QUALITY REVIEW PROCESS COULD IMPROVE INFORMATION TECHNOLOGY EXAMINATIONS

Our review of IT examinations in 21 judgmentally selected institutions with complex or sophisticated technology systems found that more effective supervisory oversight would improve the quality of IT examinations. The sample consisted of 10 Type IV and 11 Type III financial institutions as shown in Appendix II.

Twelve of the IT examinations we reviewed were conducted in accordance with FDIC policies and procedures, and the corresponding reports of examination on each bankís information technology risk management program were adequately supported. Certain aspects of the remaining nine IT examinations, however, were not conducted in accordance with policy and procedures as discussed below:

  • Incorrect Type of Examination Performed: For three institutions requiring Type IV examinations, examiners performed less thorough Type III examinations. FDICís Technology Profile Script prepared by examiners prescribed a Type IV examination using more thorough FFIEC work programs for these three banks. However, examiners used FDICís IT General Work Program, which provides for a more streamlined but less thorough examination.
  • Outdated Work Programs Used: Five examinations were conducted using rescinded information security-related sections of 1996 FFIEC work programs instead of the December 2002 FFIEC Information Security work program. The changes had been implemented by the FDIC in January 2003, and all five examinations were conducted after that date.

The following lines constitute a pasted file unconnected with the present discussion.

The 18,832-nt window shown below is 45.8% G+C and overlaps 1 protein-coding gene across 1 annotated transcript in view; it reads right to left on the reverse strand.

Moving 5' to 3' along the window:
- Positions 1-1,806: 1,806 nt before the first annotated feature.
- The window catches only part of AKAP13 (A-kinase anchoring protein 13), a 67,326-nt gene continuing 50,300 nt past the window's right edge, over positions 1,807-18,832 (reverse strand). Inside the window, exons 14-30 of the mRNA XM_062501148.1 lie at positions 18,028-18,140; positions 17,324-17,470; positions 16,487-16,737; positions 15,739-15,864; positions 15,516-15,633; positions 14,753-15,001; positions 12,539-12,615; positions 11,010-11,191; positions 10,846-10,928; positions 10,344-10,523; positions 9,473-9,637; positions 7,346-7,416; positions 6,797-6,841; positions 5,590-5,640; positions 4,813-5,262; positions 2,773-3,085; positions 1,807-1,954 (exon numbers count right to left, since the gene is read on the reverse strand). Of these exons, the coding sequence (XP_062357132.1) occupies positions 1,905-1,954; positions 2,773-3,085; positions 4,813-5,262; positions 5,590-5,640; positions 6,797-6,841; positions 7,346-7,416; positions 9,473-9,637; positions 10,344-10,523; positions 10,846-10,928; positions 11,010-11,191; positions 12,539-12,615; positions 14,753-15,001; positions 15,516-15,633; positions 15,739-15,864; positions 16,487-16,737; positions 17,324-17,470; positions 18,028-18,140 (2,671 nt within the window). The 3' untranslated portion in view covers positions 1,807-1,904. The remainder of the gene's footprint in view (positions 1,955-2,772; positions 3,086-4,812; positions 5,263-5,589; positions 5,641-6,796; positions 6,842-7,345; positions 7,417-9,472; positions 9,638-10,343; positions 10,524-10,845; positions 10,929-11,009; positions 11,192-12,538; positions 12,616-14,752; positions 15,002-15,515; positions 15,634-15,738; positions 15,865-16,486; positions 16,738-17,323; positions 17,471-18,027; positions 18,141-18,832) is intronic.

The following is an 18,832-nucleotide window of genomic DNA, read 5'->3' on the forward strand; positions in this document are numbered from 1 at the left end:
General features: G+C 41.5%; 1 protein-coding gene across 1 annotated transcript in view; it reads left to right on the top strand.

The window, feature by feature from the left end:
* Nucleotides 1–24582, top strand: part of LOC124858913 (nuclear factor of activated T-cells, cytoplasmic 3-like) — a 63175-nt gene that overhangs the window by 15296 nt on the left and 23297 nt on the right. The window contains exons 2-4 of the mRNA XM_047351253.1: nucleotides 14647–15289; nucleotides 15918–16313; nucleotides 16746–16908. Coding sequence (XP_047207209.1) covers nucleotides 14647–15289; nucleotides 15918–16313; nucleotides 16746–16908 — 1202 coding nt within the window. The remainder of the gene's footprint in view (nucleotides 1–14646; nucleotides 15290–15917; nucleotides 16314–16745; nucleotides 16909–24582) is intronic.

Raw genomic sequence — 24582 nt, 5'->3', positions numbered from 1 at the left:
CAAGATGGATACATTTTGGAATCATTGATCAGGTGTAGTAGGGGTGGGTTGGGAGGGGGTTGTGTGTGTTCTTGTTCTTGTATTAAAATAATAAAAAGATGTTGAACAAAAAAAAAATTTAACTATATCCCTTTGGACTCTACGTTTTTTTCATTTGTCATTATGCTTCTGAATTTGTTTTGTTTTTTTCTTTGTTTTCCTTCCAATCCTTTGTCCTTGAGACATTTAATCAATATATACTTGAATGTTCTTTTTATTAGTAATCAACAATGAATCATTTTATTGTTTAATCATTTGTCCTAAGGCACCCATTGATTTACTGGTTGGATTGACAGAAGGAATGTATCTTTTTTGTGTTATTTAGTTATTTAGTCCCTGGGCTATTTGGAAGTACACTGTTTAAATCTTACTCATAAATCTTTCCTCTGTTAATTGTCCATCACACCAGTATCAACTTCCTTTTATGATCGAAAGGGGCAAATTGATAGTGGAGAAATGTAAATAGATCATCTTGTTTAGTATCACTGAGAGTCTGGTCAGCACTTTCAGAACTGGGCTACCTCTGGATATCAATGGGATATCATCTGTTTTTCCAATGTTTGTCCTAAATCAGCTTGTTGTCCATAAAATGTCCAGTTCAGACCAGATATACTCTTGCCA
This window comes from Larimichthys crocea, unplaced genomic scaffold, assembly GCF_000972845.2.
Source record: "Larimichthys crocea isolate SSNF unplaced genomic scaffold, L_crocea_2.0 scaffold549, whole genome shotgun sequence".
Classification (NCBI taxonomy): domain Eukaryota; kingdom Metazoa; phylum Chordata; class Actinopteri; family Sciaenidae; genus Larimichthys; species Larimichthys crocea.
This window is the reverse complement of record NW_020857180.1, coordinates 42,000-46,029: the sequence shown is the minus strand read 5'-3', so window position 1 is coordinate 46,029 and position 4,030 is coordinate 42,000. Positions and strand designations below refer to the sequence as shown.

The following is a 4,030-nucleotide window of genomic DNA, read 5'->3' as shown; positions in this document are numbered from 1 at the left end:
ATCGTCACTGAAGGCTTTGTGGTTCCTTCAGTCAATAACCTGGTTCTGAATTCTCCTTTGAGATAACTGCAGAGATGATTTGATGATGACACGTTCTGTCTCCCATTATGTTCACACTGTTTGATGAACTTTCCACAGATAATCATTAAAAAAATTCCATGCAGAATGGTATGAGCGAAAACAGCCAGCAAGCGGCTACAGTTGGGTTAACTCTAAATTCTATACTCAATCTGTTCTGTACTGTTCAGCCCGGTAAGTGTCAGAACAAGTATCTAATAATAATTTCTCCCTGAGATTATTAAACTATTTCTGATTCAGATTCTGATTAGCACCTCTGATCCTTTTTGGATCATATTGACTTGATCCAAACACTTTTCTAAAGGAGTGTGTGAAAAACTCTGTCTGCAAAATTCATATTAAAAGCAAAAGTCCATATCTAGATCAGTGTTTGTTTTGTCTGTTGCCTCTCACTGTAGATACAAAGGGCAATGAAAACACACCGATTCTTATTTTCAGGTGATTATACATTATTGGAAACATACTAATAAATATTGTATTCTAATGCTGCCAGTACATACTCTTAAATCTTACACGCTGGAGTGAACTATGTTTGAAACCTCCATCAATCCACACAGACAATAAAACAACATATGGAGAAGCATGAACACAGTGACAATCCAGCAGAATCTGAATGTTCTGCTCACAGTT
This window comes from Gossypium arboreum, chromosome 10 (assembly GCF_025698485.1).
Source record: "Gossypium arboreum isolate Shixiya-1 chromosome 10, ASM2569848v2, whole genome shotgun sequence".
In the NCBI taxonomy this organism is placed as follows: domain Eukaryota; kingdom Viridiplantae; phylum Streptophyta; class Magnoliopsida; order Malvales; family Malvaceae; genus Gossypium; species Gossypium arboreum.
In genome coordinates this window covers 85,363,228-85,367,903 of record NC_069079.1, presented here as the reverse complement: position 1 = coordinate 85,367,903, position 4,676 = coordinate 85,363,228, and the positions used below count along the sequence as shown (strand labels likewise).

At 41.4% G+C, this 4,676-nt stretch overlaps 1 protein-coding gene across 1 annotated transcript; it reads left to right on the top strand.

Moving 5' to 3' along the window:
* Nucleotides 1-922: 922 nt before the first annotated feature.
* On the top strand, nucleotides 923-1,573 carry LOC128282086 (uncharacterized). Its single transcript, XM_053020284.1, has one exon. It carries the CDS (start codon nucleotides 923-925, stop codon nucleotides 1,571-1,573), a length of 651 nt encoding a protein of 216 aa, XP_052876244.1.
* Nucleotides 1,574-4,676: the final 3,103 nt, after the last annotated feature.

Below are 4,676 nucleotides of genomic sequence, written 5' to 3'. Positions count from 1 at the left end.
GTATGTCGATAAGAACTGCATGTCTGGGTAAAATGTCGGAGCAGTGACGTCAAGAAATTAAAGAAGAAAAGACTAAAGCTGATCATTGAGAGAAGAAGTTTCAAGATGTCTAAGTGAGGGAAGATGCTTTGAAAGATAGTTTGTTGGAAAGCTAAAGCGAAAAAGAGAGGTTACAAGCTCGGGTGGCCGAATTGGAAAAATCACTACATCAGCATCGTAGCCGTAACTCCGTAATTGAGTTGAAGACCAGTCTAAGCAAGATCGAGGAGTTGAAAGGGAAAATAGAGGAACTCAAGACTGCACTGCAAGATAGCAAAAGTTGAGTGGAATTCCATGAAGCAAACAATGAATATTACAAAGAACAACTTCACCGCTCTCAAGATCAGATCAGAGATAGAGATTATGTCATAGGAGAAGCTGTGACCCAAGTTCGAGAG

• Insufficient Support Provided: Three IT reports of examination were not adequately supported. For one examination, most of the work program used to document IT security work was blank, indicating that the work was not performed. For another examination, only one page of the work program was retained in the examination work paper files. Examiners also used an incorrect work program for this examination as discussed above. Finally, for the remaining examination, the work program for physical and data security was missing from the work paper files. Examiners also used an outdated work program for this examination, as discussed above.

In addition, we noted that examination work papers that were not always properly labeled and signed or initialed by the preparer.

These conditions were primarily due to a lack of management oversight during the planning and field work phase of the IT examinations and a lack of supervisory review of the supporting IT work papers. Because IT examiners have broad discretion and must exercise considerable judgment in planning, conducting, and drawing conclusions about an institutionís IT risk management program, periodic supervisory reviews during all phases of IT examinations by regional office IT specialists would be beneficial. Also, periodic quality assurance reviews would ensure that IT examiners apply appropriate IT examination procedures, consistently exercise sound judgment, obtain sufficient information to identify weaknesses in an institutionís risk management program, and adequately document and support examination findings and conclusions.

Type of Examination Performed